An Introduction to Self-Publishing
Pros and Cons of Self-Publishing Your Book
- Saves time – you’re not spending all that time looking for an agent or publisher, waiting for them to respond, then starting over again when they say “no.”
- You do not have to share royalties with a publisher or agent.
- You have control over your book’s content and design.
- The whole creative process can be fun.
- No agent or publisher (whose knowledge can be invaluable.)
- Many book stores will not stock self-published books.
- The stigma against self-published books make it hard to be taken seriously.
- You have to do all of your marketing (which is true of all publishing really.)
- It is a lot of work.
- There is a learning curve.
Get Ready, Get Set, Start!
You have finished your book and have edited it to the best of your ability, then had a qualified editor proof it. You are ready to publish!
Before you start, turn on the paragraph marks ¶ and other hidden formatting symbols – find paragraph mark ¶ in Home Tab. This will help you see errors and where your page and section breaks are. Don’t forget to turn it back off when you are finished.
Following are some formatting tips for making your book look professional.
- Size - (5.5x8.5 or 9x6? Your choice), margins, gutter. In my version of Word it does margins and gutters automatically by default. You can change if desired. Be sure to have manuscript single spaced. Use same font all the way through.
- Justify – Distributes the text evenly between the margins.
- Page numbering – make section breaks after each place you want numbering to be different. Examples: no number on title page, lower case roman numerals on front matter. Start with page 1 on 1st page of chapter one. At beginning of each chapter click page numbering format, click “continue from previous page”, otherwise every chapter will start over with page 1.
- Table of Contents – In the Home Tab choose style, highlight the title in your manuscript and click on the style. Then under references tab click on Table of Contents and it will auto the TOC. If you have two lines, ie Chapter number and then a title, use a soft return (shift + enter) and both will appear on one line in the TOC.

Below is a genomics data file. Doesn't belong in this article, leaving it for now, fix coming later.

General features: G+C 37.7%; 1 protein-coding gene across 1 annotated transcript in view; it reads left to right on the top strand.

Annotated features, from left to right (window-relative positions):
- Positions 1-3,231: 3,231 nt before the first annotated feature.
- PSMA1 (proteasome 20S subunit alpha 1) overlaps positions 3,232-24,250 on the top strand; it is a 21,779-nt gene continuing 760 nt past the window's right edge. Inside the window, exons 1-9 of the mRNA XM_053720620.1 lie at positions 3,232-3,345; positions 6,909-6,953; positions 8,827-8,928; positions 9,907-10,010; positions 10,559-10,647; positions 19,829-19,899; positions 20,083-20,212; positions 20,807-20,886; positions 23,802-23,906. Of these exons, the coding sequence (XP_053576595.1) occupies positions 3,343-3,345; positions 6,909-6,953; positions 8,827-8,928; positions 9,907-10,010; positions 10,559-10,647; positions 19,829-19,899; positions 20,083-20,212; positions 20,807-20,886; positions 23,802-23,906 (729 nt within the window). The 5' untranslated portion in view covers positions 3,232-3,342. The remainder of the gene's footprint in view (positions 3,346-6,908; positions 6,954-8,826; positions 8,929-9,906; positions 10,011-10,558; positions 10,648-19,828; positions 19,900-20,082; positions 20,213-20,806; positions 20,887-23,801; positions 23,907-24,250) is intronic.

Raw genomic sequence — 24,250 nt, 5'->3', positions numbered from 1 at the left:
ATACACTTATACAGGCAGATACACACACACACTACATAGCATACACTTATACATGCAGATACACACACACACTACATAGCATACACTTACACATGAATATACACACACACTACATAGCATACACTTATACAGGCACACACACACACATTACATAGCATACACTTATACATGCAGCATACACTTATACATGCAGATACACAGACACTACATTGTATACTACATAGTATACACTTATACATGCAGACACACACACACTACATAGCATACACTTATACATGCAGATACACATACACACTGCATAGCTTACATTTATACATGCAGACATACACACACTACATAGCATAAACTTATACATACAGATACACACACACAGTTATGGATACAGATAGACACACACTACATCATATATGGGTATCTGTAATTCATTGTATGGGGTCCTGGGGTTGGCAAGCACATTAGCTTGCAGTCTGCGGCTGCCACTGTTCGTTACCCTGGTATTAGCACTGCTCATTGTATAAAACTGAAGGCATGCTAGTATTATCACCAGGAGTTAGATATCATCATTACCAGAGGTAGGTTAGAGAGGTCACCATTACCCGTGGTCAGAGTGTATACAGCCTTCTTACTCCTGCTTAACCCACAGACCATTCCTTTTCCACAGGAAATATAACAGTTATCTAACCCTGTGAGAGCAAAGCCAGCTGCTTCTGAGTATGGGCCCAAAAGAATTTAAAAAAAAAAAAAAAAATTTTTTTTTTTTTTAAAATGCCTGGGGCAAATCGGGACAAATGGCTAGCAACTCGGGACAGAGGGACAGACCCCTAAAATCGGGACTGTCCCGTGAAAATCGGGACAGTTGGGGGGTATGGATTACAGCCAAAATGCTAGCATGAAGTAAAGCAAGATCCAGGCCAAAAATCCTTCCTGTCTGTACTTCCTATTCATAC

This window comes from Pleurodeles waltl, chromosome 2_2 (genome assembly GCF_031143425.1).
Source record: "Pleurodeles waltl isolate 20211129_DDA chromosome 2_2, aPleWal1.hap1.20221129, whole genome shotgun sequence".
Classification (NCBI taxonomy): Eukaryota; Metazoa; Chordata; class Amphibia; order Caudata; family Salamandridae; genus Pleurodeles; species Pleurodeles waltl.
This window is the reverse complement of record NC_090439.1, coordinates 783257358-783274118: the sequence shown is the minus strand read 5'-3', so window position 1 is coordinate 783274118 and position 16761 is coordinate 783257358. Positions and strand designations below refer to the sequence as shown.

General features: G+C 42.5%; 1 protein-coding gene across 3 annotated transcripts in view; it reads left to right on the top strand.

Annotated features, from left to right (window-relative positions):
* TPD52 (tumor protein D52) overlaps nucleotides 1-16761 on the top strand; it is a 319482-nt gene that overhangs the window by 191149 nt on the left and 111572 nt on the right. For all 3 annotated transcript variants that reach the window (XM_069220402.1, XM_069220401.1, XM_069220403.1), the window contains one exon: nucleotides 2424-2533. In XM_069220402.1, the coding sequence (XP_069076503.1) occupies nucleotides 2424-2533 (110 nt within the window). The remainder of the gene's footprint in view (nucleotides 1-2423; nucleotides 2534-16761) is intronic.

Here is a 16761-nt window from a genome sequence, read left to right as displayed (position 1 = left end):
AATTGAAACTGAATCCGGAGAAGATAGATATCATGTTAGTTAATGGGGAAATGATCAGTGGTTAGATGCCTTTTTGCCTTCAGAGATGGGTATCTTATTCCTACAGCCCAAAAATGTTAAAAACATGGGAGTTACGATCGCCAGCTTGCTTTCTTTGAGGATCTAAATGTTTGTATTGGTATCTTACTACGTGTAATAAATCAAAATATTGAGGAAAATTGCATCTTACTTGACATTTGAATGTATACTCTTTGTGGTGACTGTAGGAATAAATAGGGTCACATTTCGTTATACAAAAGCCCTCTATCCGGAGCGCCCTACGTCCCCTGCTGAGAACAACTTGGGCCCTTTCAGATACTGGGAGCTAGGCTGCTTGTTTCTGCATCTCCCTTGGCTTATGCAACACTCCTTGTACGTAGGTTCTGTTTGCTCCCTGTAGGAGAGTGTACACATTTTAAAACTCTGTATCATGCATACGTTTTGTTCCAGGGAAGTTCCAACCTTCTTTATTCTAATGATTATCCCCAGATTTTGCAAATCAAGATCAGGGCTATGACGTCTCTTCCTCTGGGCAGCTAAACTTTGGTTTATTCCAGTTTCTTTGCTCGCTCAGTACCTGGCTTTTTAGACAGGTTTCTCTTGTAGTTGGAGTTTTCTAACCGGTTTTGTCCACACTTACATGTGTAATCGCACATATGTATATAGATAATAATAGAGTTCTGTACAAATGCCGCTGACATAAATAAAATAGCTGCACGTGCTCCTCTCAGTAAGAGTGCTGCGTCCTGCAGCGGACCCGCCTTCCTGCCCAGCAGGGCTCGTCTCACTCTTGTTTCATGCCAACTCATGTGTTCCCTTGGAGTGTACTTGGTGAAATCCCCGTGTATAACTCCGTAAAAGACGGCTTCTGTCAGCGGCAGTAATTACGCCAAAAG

- Running Headers and Footers - (Odd - right and Even-left) Double click header area for header/footer tools. No running heads on 1st page of each chapter. (section breaks)
- Author name on even side, Title on odd side.
- Page and Section breaks (control/enter for page break or go to Page Layout – breaks – page break. Earlier versions of Word find under insert. Otherwise page will break auto at end of page of text.
- The bottom lines - should be even with each other – turn off Widows and orphans and hyphen radio buttons on Page Layout Tab. (see definitions below.)
- Front Matter – half title (title only) fronts piece (illustration, could be a map or picture), title page (title, author, publisher name) copyright page, dedication, epigraph, TOC, foreword, preface, or prologue, acknowledgements. Page one of first chapter should be on right side/odd number.
- Back Matter – epilogue, afterword or postscript, appendix, glossary, index, bibliography, Author bio (write in 3rdperson, include a pic if desired.)Widow - A widow is a word or line of text that is forced to go on alone and start its own column or page.
- River - A line of negative space that runs throughout a paragraph. It is frequently caused by fully justified text, creating too much space between words within a line of text.
- Orphan - An orphan is a single word at the bottom of a paragraph that gets left behind.
- Widow -A widow is a word or line of text that is forced to go on alone and start its own column or page.
Choose a Self-Publishing Venue
I started out using Create Space, owned by Amazon, to publish my print books and Kindle Direct Publishing (KDP) for my e-books. Recently Amazon has done away with Create Space and now does print books as well as ebook via KDP. To find out more about KDP go to https://kdp.amazon.com/en_US/
KDP has a good selection of templates for designing your cover or you can DIY one yourself.
Another place for publishing ebooks is Kobo. Kobo e-books can be bought and downloaded to the Kobo reader and smart phones, tablets and your computer. Find them at https://www.kobo.com/us/en/p/writinglife
My books are published in both places and also via Barnes and Noble's Self-publishing press at https://press.barnesandnoble.com/ These companies have clear instructions and I found them fairly easy to use.
There are many more self-publishing companies that I have not used including Lulu, Smashwords, and IngramSpark are just three of them. Just Google Self-publishing companies and you'll find more.
This article is accurate and true to the best of the author’s knowledge. Content is for informational or entertainment purposes only and does not substitute for personal counsel or professional advice in business, financial, legal, or technical matters.